"If, as here, the nonmoving party bears the burden of proof at trial, the moving party may demonstrate that it is entitled to summary judgment by submitting affidavits or other similar evidence negating the nonmoving party's claim, or by pointing out to the district court the absence of evidence necessary to support the nonmoving party's case." Morris v. Covan World Wide Moving, Inc., 144 F.3d 377, 380 (5th Cir. 1998) (citation omitted). If the moving party makes the necessary demonstration, "the burden shifts to the nonmoving party to show that summary judgment is inappropriate." Id. In making this showing, "the nonmoving party must go beyond the pleadings and by her own affidavits, or by the depositions, answers to interrogatories, and admissions on file, designate specific facts showing that there is a genuine issue for trial." Cotroneo v. Shaw Env't & Infrastructure, Inc., 639 F.3d 186, 191-92 (5th Cir. 2011) (citation and internal punctuation omitted). When considering a motion for summary judgment, the Court "resolve[s] factual controversies in favor of the nonmoving party." Little v. Liquid Air Corp., 37 F.3d 1069, 1075 (5th Cir. 1994).


Factual Background

A. The Parties

Plaintiff Shu-Hui Wu is an Asian female of Chinese origin. Doc. #1 at ¶ 10. Plaintiff earned a Ph.D. from the Freie University in Berlin, Germany, in 1994. Id. at ¶ 9. Defendant Mississippi State University ("MSU") is a public educational institution that was founded in 1878. Id. at ¶ 11. Plaintiff has been employed as a tenure-track academic in Defendant's Department of History ("Department") since 1998. Id. at ¶ 9. During the time period relevant to this suit, Alan Marcus served as Head of the Department. Id. at ¶¶ 1-2.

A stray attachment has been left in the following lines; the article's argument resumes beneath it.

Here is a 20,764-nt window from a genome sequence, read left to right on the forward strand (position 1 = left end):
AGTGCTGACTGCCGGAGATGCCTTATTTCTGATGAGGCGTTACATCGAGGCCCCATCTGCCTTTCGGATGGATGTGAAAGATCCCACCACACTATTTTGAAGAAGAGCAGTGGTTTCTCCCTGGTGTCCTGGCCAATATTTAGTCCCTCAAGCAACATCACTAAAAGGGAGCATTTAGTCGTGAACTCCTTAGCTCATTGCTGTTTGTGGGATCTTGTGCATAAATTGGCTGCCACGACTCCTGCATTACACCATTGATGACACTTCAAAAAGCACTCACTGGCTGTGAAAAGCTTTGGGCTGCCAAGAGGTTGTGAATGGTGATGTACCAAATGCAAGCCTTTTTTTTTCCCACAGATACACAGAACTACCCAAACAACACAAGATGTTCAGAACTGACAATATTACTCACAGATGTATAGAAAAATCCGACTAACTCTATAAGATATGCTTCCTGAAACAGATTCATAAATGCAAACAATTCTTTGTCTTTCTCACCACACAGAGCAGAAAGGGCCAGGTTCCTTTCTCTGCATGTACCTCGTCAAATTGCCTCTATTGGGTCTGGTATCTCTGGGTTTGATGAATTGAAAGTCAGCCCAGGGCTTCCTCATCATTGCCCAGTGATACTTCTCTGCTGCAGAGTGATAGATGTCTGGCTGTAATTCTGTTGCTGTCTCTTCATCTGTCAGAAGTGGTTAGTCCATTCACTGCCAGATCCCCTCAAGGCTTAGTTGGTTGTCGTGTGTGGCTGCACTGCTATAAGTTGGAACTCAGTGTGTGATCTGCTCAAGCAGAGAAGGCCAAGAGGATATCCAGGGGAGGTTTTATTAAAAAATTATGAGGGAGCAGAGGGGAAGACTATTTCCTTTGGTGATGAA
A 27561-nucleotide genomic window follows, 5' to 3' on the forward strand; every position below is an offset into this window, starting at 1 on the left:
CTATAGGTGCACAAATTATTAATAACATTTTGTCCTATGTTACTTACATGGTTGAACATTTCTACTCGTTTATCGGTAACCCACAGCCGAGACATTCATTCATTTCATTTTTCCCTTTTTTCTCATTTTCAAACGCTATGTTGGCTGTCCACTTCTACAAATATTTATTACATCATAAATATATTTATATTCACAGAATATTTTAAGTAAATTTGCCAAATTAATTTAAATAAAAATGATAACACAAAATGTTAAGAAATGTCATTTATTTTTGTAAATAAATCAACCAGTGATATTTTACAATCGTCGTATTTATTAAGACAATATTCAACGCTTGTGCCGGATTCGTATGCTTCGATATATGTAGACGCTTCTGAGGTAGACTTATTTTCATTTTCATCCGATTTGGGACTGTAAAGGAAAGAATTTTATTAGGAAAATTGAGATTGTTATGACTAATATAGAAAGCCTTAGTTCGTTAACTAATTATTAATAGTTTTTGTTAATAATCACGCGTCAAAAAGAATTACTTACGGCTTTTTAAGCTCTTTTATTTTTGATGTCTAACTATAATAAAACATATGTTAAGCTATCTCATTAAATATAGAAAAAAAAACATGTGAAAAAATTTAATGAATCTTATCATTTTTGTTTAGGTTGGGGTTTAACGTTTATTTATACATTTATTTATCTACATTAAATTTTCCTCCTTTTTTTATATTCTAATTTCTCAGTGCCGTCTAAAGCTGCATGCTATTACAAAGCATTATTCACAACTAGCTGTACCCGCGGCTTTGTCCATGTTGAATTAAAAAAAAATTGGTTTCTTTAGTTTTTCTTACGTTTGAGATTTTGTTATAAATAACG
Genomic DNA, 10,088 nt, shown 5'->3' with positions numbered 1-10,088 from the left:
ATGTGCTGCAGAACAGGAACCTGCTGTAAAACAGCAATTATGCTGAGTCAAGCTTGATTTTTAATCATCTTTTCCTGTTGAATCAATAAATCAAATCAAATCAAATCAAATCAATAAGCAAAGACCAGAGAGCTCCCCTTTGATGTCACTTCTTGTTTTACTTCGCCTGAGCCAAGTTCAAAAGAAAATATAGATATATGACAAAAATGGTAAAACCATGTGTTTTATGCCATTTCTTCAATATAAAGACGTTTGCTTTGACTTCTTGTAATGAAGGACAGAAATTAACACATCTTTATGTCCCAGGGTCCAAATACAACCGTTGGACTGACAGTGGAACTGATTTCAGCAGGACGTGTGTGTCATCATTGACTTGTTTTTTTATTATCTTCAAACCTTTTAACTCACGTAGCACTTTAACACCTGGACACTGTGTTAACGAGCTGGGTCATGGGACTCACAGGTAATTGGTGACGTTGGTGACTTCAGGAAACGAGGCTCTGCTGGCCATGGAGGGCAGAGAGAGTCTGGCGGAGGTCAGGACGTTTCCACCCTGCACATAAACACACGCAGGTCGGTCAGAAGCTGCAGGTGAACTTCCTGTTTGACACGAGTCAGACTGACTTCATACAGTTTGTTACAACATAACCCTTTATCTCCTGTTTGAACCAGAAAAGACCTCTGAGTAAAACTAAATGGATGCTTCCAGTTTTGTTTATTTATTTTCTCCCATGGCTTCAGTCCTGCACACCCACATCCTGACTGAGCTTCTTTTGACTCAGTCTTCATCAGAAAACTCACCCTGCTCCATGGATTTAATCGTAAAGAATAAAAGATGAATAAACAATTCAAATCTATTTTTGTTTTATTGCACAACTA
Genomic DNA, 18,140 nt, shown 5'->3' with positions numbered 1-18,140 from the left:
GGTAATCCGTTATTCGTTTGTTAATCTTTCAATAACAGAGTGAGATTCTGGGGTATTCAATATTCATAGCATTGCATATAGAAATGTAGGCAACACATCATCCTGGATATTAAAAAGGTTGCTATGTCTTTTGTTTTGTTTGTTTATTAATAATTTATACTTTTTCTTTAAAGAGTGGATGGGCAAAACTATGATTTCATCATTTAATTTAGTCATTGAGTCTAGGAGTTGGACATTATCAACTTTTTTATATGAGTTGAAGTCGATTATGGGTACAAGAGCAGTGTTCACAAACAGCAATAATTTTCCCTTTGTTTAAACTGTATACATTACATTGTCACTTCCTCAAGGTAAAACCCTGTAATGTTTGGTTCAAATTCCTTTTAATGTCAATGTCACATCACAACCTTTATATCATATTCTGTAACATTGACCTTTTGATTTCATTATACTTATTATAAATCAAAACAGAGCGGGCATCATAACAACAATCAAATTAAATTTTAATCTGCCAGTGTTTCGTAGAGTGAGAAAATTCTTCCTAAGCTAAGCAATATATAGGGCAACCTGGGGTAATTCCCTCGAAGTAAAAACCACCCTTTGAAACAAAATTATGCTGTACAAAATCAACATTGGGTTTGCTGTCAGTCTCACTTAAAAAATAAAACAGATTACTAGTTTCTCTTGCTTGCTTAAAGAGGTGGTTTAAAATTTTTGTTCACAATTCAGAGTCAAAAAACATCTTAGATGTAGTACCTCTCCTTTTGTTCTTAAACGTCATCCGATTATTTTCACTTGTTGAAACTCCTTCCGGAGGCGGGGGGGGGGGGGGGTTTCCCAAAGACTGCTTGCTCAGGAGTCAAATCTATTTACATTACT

Faculty members in the Department hold one of three ranks: Assistant Professor, Associate Professor, or Professor. Doc. #66-13 at ¶ 6. Assistant Professors do not hold tenure, but "upon proper application, may be considered for promotion to Associate Professor with tenure." Id. While Assistant Professors must seek promotion to the rank of Associate Professor in order to remain on the faculty, there is no requirement that an Associate Professor must apply for promotion to the rank of Professor. Id. at ¶ 7. Although the Department only allows an Assistant Professor one or two promotion applications, an Associate Professor may seek promotion as often as he or she wants. Id.